Isomorphic Topological Vector Spaces

Isomorphic Topological Vector Spaces

Definition: Let $E$ and $F$ be topological vector spaces. A bijective bicontinuous linear operator $f : E \to F$ is called an Isomorphism of $E$ onto $F$. If an isomorphism from $E$ to $F$ exists, then $E$ and $F$ are said to be Isomorphic Topological Vector Spaces.

Recall that a bijective function $f$ is said to be bicontinuous if both $f$ and its inverse, $f^{-1}$, are continuous.

Isomorphic Normed Vector Spaces

When $E$ and $F$ are specifically normed vector spaces (which are of course examples of topological vector spaces), we have another criterion for determining when a bijection $f : E \to F$ is an isomorphism.

Proposition 1: Let $E$ and $F$ be normed vector spaces and let $f : E \to F$ be a bijection. Then $E$ and $F$ are isomorphic normed vector spaces if and only if there exists constants $M, N > 0$ such that $M \| x \| \leq \| f(x) \| \leq N \| x \|$ for all $x \in E$.
  • Proof: $\Rightarrow$ Suppose that $E$ and $F$ are isomorphic normed vector spaces. Let $f : E \to F$ be an isomorphism of $E$ onto $F$. Then both $f$ and $f^{-1}$ are continuous. Since $f$ is continuous, there exists an $\alpha > 0$ such that:
(1)
\begin{align} \quad \| f(x) \| \leq \alpha \| x \| \end{align}
  • Since $f^{-1}$ is continuous, there exists a $\beta > 0$ such that $\| f^{-1}(y) \| \leq \beta \| y \|$ for all $y \in F$. But for each $y \in F$ there exists an $x \in X$ with $y = f(x)$. Thus $\| x \| = \| f^{-1}(f(x)) \| \leq \beta \| f(x) \|$ for all $x \in X$. Dividing by $\beta > 0$ yields:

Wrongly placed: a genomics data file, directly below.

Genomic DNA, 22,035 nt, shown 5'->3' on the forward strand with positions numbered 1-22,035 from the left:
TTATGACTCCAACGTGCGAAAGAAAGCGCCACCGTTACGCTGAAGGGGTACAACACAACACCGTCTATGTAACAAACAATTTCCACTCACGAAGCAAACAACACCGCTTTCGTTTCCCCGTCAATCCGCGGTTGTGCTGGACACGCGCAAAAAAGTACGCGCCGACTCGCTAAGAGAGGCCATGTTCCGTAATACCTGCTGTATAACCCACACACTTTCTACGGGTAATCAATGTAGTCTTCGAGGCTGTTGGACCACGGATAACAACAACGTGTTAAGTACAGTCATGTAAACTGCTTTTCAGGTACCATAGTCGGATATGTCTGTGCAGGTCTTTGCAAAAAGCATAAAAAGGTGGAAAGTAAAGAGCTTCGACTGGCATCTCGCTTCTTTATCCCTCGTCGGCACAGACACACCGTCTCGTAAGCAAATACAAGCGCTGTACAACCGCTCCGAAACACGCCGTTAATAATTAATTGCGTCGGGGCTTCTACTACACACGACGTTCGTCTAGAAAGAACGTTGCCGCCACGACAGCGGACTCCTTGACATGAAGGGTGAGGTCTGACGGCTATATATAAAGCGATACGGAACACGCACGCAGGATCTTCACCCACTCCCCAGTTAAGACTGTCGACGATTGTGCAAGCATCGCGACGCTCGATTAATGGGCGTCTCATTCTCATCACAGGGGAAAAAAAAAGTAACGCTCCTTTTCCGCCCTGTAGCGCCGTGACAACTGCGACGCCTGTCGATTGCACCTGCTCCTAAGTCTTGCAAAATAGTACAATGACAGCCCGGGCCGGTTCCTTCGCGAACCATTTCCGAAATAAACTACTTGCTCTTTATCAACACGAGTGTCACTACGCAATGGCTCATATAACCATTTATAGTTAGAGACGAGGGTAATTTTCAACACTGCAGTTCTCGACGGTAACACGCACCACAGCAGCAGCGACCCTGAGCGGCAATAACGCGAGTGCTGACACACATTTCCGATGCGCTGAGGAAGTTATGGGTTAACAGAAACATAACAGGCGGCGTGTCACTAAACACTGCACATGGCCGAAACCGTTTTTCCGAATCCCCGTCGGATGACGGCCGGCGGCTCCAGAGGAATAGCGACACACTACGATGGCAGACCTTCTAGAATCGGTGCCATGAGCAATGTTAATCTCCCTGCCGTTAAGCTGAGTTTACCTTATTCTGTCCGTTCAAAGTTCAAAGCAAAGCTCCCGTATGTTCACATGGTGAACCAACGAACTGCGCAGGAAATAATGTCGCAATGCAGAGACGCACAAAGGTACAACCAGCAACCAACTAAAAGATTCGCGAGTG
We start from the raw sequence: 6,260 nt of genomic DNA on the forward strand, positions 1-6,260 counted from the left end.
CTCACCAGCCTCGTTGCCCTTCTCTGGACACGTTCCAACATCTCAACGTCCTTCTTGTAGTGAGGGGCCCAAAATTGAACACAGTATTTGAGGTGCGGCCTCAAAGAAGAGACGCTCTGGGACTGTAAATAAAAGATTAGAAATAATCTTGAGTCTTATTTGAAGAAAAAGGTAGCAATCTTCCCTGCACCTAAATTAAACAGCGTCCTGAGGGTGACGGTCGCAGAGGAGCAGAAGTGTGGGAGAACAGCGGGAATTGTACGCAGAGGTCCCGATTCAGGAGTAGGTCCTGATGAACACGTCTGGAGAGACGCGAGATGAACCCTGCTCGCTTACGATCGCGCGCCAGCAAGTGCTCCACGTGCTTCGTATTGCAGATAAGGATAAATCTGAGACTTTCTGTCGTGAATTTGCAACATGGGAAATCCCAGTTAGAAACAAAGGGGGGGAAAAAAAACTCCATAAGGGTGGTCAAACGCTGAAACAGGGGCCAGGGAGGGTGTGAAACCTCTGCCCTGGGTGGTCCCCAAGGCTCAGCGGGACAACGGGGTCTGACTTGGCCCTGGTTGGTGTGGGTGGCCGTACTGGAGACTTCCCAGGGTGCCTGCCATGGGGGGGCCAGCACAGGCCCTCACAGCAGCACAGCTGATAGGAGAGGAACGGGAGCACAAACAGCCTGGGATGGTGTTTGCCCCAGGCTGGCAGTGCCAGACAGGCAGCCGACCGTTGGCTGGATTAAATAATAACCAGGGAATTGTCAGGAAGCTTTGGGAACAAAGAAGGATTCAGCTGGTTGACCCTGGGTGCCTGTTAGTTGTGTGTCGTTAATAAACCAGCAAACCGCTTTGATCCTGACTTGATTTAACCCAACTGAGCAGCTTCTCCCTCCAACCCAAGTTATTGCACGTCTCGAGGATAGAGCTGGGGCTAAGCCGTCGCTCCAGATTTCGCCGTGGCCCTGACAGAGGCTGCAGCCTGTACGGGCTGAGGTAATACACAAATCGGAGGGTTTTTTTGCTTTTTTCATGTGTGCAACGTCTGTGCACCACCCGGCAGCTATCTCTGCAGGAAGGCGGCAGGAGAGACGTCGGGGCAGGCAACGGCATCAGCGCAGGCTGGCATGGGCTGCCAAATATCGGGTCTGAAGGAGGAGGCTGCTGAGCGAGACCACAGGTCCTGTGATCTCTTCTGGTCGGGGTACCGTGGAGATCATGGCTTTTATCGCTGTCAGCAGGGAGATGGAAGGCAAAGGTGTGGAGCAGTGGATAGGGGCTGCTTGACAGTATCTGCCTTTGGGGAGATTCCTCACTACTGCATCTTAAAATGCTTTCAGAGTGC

(2)
\begin{align} \quad \frac{1}{\beta} \| x \| \leq \| f(x) \| \end{align}
  • So set $M := \frac{1}{\beta}$ and $N := \alpha$. Then $M \| x \| \leq \| f(x) \| \leq N \| x \|$ for all $x \in E$. $\blacksquare$
  • $\Leftarrow$ Suppose that there exists an $M, N > 0$ such that $M \| x \| \leq \| f(x) \| \leq M \| x \|$. Then $f$ is continuous. For each $x \in E$ there exists exactly one $y \in F$ such that $x = f^{-1}(y)$. Thus from the inequality above we have that $M \| f^{-1}(y) \| \leq \| y \|$ and so $\displaystyle{\| f^{-1}(y) \| \leq \frac{1}{M} \| y \|}$. Thus $f^{-1}$ is continuous too. So $f$ is isomorphic normed vector spaces. $\blacksquare$
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